Some years ago, I was working with a Russian special police unit that was doing VIP protection work on the side. In discussing weapons, I found it interesting that the one Western weapon with which they were obsessed was the Benelli shotgun. They were shopping around for an exporter that could get them Benelli M1s and were interested enough in its tactical employment that they asked me to do a video showing the manual of arms (which is a little more complicated than most other shotguns), speed of operation and tactical employment. What I found interesting was that the unit had Saiga short-barreled shotguns with folding stocks, which are generally considered among the best combat shotguns in the world because they employ a detachable box magazine. But, Benelli makes excellent shotguns.
Behind The Benelli
I actually remember the first time I shot a Benelli combat shotgun. It was around 30 years ago. I was driving back to St. Louis along Highway 70 when I decided to stop in Columbia, Missouri, to visit Ray Chapman at the Chapman Academy. He had just gotten a new Benelli shotgun from HK, which was the importer at the time. I believe it was the M121 model, which preceded the M1 Super 90. Ray was impressed with its speed of operation and showed me how fast he could fire it, resulting in four or five empty shells in the air at one time. We tried it on moving targets and it was very fast indeed. I immediately requested one from HK and tested it over the next few months.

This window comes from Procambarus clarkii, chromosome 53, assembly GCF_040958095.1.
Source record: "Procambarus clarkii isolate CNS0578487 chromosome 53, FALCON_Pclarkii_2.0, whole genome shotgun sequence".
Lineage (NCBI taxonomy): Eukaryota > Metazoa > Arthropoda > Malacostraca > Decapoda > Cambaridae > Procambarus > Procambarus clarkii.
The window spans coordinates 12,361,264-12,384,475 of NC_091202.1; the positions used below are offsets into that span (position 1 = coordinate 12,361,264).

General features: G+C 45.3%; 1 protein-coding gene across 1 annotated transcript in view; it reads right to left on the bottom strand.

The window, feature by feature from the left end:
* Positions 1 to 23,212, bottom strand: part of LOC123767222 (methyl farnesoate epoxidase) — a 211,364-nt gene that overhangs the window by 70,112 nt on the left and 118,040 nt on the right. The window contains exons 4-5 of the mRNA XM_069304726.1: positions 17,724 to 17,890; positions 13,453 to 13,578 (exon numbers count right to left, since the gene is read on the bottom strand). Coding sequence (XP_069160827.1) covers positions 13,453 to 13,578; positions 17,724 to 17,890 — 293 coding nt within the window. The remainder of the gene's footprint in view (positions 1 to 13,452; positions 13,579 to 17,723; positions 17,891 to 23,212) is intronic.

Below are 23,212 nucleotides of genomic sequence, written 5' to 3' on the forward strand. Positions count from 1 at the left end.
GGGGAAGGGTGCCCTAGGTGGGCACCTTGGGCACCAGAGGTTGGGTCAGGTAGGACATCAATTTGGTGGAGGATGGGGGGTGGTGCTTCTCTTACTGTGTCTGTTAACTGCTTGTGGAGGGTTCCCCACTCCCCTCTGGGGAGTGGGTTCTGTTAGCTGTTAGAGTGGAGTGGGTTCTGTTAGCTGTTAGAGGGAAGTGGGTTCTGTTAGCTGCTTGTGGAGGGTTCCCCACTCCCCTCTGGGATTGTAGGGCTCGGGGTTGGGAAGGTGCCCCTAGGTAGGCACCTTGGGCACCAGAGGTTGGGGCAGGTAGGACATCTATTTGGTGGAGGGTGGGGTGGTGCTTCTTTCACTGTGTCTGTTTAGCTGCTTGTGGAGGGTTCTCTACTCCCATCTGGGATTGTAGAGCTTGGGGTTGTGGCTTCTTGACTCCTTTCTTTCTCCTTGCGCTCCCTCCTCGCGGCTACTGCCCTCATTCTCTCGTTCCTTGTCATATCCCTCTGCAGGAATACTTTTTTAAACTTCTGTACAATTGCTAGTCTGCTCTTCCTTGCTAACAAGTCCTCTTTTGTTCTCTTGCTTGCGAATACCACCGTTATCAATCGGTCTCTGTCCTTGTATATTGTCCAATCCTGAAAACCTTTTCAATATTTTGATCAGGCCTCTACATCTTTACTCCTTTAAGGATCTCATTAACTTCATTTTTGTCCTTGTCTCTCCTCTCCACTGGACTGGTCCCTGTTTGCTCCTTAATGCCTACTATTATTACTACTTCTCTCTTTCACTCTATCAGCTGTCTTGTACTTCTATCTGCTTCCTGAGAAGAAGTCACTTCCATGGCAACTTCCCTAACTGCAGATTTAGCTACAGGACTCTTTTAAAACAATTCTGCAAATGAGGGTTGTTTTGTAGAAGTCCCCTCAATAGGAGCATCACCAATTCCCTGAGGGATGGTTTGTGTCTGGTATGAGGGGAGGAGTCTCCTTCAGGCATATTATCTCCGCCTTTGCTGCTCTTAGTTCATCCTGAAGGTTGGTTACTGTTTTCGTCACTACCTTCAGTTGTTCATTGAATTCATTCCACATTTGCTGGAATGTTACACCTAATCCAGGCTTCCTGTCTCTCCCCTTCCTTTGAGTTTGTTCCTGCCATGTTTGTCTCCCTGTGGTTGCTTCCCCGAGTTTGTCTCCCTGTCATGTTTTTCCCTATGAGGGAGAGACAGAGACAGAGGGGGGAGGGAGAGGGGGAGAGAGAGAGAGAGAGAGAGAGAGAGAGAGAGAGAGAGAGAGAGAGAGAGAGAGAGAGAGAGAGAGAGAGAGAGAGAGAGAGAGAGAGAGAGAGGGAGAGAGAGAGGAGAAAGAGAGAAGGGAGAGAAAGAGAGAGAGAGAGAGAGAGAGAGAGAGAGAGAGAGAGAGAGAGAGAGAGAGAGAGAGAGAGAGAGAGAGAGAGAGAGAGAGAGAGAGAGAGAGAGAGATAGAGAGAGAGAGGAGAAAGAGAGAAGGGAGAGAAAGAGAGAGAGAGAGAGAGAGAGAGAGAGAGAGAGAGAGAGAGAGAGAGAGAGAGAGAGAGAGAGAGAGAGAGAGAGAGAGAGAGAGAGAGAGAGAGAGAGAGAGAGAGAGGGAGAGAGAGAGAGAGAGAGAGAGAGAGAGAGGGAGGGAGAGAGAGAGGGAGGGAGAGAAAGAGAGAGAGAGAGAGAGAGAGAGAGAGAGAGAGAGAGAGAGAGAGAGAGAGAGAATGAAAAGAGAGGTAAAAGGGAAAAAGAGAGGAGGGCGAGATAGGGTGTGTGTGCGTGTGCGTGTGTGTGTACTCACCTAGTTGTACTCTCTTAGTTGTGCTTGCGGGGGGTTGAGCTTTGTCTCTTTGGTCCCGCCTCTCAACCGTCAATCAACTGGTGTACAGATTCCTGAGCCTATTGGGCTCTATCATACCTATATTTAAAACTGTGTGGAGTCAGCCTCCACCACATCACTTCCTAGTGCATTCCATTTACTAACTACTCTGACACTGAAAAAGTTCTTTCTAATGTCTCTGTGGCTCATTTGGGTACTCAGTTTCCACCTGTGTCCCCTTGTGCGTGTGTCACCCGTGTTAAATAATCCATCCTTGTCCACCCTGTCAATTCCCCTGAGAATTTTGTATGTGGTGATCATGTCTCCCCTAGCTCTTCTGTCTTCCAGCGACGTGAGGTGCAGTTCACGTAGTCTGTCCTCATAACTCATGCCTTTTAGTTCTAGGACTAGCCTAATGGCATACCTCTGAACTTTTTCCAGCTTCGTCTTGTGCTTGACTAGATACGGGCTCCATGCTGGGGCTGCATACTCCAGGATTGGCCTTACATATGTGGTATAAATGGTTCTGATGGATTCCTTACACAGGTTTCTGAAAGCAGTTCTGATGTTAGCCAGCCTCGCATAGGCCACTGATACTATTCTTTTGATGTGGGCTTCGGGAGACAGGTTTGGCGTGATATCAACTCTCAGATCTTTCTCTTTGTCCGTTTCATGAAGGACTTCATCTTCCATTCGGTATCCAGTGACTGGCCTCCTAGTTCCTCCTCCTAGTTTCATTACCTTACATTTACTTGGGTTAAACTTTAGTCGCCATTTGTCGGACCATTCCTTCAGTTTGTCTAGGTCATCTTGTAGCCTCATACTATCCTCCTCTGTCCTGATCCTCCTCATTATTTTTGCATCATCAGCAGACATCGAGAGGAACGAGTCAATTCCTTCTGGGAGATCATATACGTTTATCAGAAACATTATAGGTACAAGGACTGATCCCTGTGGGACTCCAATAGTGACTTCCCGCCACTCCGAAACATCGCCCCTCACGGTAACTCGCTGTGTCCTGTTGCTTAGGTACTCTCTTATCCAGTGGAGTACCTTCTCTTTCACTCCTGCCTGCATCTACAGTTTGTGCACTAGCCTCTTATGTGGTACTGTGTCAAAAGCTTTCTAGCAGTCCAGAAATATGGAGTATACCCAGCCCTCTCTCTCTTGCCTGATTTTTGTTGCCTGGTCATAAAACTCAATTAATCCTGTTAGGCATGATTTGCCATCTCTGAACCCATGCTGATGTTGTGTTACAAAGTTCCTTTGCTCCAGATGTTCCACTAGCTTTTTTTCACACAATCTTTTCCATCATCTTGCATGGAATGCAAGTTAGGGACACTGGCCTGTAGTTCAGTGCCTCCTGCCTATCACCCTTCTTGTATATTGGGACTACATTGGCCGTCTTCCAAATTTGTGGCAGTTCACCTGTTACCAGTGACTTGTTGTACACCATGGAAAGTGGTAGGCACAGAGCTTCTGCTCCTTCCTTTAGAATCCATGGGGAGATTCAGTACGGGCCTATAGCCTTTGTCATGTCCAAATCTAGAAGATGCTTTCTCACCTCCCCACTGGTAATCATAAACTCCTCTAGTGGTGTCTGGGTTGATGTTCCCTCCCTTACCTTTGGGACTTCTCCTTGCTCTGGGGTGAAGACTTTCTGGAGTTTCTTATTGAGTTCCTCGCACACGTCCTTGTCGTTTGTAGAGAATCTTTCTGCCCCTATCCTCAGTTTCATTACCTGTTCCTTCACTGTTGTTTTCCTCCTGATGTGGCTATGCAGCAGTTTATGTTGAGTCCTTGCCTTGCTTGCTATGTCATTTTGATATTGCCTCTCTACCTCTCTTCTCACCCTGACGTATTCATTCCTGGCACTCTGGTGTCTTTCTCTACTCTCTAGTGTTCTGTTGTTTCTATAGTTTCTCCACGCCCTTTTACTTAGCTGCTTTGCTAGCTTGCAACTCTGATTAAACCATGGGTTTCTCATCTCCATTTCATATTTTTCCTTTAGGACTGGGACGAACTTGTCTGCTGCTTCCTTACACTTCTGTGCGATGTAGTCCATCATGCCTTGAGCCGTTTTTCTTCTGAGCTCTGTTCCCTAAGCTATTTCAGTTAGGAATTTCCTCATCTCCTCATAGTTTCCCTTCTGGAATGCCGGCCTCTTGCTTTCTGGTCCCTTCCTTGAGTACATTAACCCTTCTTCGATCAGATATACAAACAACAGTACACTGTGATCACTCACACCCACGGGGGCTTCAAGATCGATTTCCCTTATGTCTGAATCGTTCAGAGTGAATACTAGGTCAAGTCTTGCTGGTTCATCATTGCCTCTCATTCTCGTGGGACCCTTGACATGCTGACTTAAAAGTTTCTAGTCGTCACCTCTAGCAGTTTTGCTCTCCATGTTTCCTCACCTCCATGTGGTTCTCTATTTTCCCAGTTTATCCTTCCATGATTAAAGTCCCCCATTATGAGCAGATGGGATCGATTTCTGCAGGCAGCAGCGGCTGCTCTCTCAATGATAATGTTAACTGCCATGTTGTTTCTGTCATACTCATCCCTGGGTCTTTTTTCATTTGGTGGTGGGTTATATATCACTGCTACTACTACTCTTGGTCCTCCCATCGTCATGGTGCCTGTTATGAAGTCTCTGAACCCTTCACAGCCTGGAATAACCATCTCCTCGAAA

Since that time, I’ve owned several Benelli shotguns and shot every variation, including the short-barreled ones. I like them all, but my favorite is the M3T (Tactical). The M3 or M3T is what is known as a dual-action shotgun, which means it can operate as a pump or a self-loader. Over the years, I have heard two versions of the development of this type of shotgun, both of which I believe have some truth. Some of my Italian contacts have told me that the Italian Army had a bid spec for a shotgun that could fire either less-lethal or full-power combat loads. It was intended to be used by units deployed on “peacekeeping” duties. I have also heard that the USMC was interested in a dual-action shotgun for embassy guards so they could use less-lethal ammo to disperse crowds but also have the capability to use buckshot if the crowd turned nasty.